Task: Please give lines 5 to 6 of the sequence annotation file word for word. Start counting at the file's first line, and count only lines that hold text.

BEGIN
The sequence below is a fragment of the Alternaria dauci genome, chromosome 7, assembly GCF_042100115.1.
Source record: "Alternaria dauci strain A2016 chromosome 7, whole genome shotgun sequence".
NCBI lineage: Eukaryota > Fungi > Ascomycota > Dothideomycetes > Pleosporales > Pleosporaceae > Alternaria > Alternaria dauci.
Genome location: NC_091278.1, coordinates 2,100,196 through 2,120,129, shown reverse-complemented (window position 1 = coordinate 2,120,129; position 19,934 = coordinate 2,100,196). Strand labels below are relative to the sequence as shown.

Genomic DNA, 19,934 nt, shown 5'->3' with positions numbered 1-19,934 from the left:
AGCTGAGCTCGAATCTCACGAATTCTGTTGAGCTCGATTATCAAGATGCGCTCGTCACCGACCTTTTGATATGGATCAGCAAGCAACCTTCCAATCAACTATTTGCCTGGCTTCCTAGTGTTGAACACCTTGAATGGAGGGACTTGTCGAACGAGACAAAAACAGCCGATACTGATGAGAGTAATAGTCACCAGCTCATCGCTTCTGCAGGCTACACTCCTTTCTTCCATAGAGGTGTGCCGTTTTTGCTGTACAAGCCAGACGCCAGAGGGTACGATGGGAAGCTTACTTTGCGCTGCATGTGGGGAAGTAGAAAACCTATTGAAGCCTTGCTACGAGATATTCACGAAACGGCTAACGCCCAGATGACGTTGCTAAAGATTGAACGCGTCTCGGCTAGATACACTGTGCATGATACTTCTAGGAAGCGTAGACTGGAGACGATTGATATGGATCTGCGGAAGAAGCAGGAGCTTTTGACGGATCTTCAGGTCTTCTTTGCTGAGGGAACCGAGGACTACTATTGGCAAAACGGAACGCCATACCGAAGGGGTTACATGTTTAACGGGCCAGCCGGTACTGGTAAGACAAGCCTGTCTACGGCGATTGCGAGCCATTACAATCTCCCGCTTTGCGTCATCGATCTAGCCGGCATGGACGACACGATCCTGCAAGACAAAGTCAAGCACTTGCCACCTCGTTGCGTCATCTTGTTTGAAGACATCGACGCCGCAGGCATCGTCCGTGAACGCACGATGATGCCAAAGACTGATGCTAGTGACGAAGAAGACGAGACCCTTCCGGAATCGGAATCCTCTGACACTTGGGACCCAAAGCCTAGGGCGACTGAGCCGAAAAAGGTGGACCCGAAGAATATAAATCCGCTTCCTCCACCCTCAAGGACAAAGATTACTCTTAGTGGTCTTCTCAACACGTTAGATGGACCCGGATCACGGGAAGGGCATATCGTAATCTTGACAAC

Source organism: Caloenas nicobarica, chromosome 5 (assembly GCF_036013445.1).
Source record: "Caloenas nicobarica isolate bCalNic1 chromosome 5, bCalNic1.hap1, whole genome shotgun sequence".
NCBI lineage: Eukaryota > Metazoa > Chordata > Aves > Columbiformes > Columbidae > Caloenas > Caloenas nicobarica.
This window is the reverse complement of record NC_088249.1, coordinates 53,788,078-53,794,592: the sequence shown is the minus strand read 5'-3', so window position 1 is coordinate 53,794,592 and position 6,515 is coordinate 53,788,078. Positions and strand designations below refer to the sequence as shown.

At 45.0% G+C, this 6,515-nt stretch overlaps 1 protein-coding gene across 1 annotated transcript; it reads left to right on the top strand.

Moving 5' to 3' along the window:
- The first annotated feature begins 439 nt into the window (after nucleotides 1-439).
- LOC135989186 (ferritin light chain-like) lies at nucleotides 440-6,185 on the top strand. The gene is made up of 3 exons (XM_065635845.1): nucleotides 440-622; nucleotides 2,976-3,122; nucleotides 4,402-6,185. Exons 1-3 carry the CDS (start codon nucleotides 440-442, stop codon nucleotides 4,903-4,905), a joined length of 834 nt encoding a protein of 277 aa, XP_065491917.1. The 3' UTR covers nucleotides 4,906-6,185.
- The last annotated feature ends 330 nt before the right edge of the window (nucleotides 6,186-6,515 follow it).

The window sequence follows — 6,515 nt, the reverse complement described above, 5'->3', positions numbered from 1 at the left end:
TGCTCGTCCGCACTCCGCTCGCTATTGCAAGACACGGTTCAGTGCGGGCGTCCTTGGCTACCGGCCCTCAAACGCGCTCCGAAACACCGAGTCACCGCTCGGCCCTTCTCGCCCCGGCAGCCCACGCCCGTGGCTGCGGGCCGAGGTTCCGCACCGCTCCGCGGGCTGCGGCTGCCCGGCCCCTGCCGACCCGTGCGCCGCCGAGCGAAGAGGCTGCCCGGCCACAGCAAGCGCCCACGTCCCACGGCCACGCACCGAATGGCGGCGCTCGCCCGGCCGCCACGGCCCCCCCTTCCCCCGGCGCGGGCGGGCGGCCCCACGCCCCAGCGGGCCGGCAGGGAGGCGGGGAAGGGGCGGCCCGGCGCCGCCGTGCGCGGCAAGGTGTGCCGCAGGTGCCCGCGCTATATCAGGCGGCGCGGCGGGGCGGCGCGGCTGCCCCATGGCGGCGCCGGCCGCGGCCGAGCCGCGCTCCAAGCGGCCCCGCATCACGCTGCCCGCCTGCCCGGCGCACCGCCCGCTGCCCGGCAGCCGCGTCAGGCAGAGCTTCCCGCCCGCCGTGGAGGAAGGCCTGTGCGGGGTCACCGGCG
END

Genomic DNA, 19,934 nt, shown 5'->3' with positions numbered 1-19,934 from the left:
AGCTGAGCTCGAATCTCACGAATTCTGTTGAGCTCGATTATCAAGATGCGCTCGTCACCGACCTTTTGATATGGATCAGCAAGCAACCTTCCAATCAACTATTTGCCTGGCTTCCTAGTGTTGAACACCTTGAATGGAGGGACTTGTCGAACGAGACAAAAACAGCCGATACTGATGAGAGTAATAGTCACCAGCTCATCGCTTCTGCAGGCTACACTCCTTTCTTCCATAGAGGTGTGCCGTTTTTGCTGTACAAGCCAGACGCCAGAGGGTACGATGGGAAGCTTACTTTGCGCTGCATGTGGGGAAGTAGAAAACCTATTGAAGCCTTGCTACGAGATATTCACGAAACGGCTAACGCCCAGATGACGTTGCTAAAGATTGAACGCGTCTCGGCTAGATACACTGTGCATGATACTTCTAGGAAGCGTAGACTGGAGACGATTGATATGGATCTGCGGAAGAAGCAGGAGCTTTTGACGGATCTTCAGGTCTTCTTTGCTGAGGGAACCGAGGACTACTATTGGCAAAACGGAACGCCATACCGAAGGGGTTACATGTTTAACGGGCCAGCCGGTACTGGTAAGACAAGCCTGTCTACGGCGATTGCGAGCCATTACAATCTCCCGCTTTGCGTCATCGATCTAGCCGGCATGGACGACACGATCCTGCAAGACAAAGTCAAGCACTTGCCACCTCGTTGCGTCATCTTGTTTGAAGACATCGACGCCGCAGGCATCGTCCGTGAACGCACGATGATGCCAAAGACTGATGCTAGTGACGAAGAAGACGAGACCCTTCCGGAATCGGAATCCTCTGACACTTGGGACCCAAAGCCTAGGGCGACTGAGCCGAAAAAGGTGGACCCGAAGAATATAAATCCGCTTCCTCCACCCTCAAGGACAAAGATTACTCTTAGTGGTCTTCTCAACACGTTAGATGGACCCGGATCACGGGAAGGGCATATCGTAATCTTGACAAC